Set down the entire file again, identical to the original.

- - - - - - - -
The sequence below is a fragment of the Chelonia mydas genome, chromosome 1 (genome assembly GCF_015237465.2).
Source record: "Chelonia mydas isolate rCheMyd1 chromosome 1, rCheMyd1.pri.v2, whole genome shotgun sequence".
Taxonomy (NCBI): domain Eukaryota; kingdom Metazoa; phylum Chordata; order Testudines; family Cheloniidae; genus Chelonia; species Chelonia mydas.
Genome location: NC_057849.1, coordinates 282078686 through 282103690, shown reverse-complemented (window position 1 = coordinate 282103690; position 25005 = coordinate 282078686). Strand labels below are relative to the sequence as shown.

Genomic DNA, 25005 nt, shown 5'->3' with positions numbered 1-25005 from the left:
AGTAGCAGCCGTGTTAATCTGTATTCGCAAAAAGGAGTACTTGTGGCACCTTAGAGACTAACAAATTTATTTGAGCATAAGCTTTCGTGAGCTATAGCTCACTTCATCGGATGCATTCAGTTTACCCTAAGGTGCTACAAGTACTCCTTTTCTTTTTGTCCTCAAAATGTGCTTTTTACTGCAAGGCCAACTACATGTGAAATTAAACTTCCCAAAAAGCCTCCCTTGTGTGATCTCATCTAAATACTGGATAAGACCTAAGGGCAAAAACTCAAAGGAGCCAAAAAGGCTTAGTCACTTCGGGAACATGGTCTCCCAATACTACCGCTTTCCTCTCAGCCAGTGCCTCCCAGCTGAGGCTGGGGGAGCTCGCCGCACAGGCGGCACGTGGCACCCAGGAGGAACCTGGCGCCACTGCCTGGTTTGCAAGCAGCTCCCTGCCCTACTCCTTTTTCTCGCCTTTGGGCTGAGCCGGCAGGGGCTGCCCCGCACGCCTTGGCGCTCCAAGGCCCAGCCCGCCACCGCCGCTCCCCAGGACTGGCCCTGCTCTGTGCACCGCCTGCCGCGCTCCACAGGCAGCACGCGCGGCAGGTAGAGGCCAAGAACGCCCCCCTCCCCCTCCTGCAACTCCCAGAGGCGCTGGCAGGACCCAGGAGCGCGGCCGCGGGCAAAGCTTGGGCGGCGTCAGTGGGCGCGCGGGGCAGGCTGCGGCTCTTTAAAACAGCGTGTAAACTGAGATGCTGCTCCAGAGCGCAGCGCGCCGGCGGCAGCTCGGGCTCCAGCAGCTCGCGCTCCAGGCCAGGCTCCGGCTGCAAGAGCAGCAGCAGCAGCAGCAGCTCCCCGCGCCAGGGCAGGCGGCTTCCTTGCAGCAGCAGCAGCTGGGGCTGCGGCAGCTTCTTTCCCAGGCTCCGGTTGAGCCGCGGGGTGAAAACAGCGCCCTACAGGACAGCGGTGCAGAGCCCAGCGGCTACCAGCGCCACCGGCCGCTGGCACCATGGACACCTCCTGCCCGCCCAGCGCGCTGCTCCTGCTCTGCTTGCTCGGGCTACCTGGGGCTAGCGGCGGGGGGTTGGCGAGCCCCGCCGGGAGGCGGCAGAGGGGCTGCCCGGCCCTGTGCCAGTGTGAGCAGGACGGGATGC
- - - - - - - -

The sequence below is a fragment of the Chelonia mydas genome, chromosome 1 (genome assembly GCF_015237465.2).
Source record: "Chelonia mydas isolate rCheMyd1 chromosome 1, rCheMyd1.pri.v2, whole genome shotgun sequence".
Taxonomy (NCBI): domain Eukaryota; kingdom Metazoa; phylum Chordata; order Testudines; family Cheloniidae; genus Chelonia; species Chelonia mydas.
Genome location: NC_057849.1, coordinates 282078686 through 282103690, shown reverse-complemented (window position 1 = coordinate 282103690; position 25005 = coordinate 282078686). Strand labels below are relative to the sequence as shown.

Genomic DNA, 25005 nt, shown 5'->3' with positions numbered 1-25005 from the left:
AGTAGCAGCCGTGTTAATCTGTATTCGCAAAAAGGAGTACTTGTGGCACCTTAGAGACTAACAAATTTATTTGAGCATAAGCTTTCGTGAGCTATAGCTCACTTCATCGGATGCATTCAGTTTACCCTAAGGTGCTACAAGTACTCCTTTTCTTTTTGTCCTCAAAATGTGCTTTTTACTGCAAGGCCAACTACATGTGAAATTAAACTTCCCAAAAAGCCTCCCTTGTGTGATCTCATCTAAATACTGGATAAGACCTAAGGGCAAAAACTCAAAGGAGCCAAAAAGGCTTAGTCACTTCGGGAACATGGTCTCCCAATACTACCGCTTTCCTCTCAGCCAGTGCCTCCCAGCTGAGGCTGGGGGAGCTCGCCGCACAGGCGGCACGTGGCACCCAGGAGGAACCTGGCGCCACTGCCTGGTTTGCAAGCAGCTCCCTGCCCTACTCCTTTTTCTCGCCTTTGGGCTGAGCCGGCAGGGGCTGCCCCGCACGCCTTGGCGCTCCAAGGCCCAGCCCGCCACCGCCGCTCCCCAGGACTGGCCCTGCTCTGTGCACCGCCTGCCGCGCTCCACAGGCAGCACGCGCGGCAGGTAGAGGCCAAGAACGCCCCCCTCCCCCTCCTGCAACTCCCAGAGGCGCTGGCAGGACCCAGGAGCGCGGCCGCGGGCAAAGCTTGGGCGGCGTCAGTGGGCGCGCGGGGCAGGCTGCGGCTCTTTAAAACAGCGTGTAAACTGAGATGCTGCTCCAGAGCGCAGCGCGCCGGCGGCAGCTCGGGCTCCAGCAGCTCGCGCTCCAGGCCAGGCTCCGGCTGCAAGAGCAGCAGCAGCAGCAGCAGCTCCCCGCGCCAGGGCAGGCGGCTTCCTTGCAGCAGCAGCAGCTGGGGCTGCGGCAGCTTCTTTCCCAGGCTCCGGTTGAGCCGCGGGGTGAAAACAGCGCCCTACAGGACAGCGGTGCAGAGCCCAGCGGCTACCAGCGCCACCGGCCGCTGGCACCATGGACACCTCCTGCCCGCCCAGCGCGCTGCTCCTGCTCTGCTTGCTCGGGCTACCTGGGGCTAGCGGCGGGGGGTTGGCGAGCCCCGCCGGGAGGCGGCAGAGGGGCTGCCCGGCCCTGTGCCAGTGTGAGCAGGACGGGATGC